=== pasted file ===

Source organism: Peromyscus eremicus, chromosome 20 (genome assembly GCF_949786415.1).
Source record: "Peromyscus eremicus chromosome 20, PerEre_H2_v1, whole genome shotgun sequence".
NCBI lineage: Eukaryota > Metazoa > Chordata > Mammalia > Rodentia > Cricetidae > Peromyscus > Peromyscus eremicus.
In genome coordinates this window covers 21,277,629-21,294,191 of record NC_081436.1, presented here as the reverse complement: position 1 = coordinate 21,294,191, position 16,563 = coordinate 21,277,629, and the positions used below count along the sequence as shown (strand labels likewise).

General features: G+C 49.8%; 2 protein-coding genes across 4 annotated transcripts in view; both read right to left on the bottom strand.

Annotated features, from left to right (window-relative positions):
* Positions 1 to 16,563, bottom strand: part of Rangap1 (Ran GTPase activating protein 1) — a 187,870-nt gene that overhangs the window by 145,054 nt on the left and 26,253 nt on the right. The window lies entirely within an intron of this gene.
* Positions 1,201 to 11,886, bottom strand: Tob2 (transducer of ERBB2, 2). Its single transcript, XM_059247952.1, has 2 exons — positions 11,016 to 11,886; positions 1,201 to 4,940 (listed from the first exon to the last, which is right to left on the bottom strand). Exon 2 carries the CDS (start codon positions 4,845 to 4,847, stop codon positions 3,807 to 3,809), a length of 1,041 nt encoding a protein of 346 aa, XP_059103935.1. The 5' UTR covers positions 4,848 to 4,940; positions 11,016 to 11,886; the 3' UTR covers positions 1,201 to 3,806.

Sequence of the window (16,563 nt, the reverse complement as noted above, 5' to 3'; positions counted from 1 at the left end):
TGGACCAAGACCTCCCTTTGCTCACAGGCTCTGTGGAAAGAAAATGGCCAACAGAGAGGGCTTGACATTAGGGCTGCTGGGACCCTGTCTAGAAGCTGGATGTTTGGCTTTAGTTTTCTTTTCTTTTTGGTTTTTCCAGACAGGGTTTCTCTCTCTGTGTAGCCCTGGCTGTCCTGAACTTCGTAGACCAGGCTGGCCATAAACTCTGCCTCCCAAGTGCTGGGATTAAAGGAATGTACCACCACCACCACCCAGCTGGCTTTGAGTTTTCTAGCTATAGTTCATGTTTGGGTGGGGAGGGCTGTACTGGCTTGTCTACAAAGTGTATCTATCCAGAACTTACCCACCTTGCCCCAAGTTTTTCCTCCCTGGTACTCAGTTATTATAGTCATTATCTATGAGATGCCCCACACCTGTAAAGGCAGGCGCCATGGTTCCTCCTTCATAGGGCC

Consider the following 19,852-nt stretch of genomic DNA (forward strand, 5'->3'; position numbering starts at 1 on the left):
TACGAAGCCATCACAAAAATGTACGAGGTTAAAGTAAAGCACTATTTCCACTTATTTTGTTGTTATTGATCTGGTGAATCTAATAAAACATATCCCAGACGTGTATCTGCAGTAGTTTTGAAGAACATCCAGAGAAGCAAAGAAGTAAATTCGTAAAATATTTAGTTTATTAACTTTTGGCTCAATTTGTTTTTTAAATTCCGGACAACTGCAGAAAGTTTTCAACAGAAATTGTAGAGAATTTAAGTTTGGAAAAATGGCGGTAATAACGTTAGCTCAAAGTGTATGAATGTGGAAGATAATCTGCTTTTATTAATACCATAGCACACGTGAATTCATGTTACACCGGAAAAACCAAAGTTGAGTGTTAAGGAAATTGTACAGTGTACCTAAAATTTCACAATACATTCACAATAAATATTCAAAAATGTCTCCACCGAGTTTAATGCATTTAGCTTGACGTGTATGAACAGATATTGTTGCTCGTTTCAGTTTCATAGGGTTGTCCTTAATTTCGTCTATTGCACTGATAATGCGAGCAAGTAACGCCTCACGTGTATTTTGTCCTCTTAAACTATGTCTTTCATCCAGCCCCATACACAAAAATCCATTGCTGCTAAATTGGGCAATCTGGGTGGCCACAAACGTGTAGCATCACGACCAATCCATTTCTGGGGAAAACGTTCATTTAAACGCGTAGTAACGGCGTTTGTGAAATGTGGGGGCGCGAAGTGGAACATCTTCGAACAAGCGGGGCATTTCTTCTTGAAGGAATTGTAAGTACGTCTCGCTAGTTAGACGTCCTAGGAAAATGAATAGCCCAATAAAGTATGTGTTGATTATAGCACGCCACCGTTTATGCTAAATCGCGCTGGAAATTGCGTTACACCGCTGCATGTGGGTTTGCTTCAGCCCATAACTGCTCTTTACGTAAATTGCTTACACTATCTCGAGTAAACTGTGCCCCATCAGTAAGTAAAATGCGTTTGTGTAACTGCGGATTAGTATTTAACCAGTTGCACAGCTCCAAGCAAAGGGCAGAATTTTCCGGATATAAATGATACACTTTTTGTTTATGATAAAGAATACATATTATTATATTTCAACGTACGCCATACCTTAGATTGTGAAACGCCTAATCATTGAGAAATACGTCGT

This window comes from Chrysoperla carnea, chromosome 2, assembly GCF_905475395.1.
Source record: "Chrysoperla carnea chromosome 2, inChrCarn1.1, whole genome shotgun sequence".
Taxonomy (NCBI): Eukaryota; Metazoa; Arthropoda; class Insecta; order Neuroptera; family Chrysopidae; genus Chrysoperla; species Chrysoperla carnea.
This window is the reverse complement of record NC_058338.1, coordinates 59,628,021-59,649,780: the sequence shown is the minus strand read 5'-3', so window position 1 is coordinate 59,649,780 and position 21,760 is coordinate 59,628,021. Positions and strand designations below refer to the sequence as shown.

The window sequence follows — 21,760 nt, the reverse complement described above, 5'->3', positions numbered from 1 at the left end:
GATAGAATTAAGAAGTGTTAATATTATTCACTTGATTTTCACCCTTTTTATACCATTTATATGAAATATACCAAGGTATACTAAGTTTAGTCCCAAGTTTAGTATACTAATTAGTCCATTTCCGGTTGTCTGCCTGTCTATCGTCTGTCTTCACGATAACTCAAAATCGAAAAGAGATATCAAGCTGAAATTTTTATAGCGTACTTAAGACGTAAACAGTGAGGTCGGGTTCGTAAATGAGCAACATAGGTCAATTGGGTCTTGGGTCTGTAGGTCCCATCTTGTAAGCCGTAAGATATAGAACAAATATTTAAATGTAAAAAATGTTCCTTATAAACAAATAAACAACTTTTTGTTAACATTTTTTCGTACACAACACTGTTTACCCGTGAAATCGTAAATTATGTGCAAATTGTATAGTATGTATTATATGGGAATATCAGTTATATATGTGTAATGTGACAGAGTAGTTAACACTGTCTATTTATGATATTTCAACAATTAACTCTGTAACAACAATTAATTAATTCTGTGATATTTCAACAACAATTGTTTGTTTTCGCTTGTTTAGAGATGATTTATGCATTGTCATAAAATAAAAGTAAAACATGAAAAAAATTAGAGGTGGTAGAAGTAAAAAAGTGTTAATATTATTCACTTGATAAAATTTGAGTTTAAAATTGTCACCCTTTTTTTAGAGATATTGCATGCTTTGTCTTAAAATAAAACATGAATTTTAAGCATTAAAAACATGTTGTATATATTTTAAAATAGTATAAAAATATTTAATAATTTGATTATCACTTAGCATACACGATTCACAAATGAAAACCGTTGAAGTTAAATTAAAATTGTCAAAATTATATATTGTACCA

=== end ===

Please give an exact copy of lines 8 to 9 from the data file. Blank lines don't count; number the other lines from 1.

* Positions 1,201 to 11,886, bottom strand: Tob2 (transducer of ERBB2, 2). Its single transcript, XM_059247952.1, has 2 exons — positions 11,016 to 11,886; positions 1,201 to 4,940 (listed from the first exon to the last, which is right to left on the bottom strand). Exon 2 carries the CDS (start codon positions 4,845 to 4,847, stop codon positions 3,807 to 3,809), a length of 1,041 nt encoding a protein of 346 aa, XP_059103935.1. The 5' UTR covers positions 4,848 to 4,940; positions 11,016 to 11,886; the 3' UTR covers positions 1,201 to 3,806.

Sequence of the window (16,563 nt, the reverse complement as noted above, 5' to 3'; positions counted from 1 at the left end):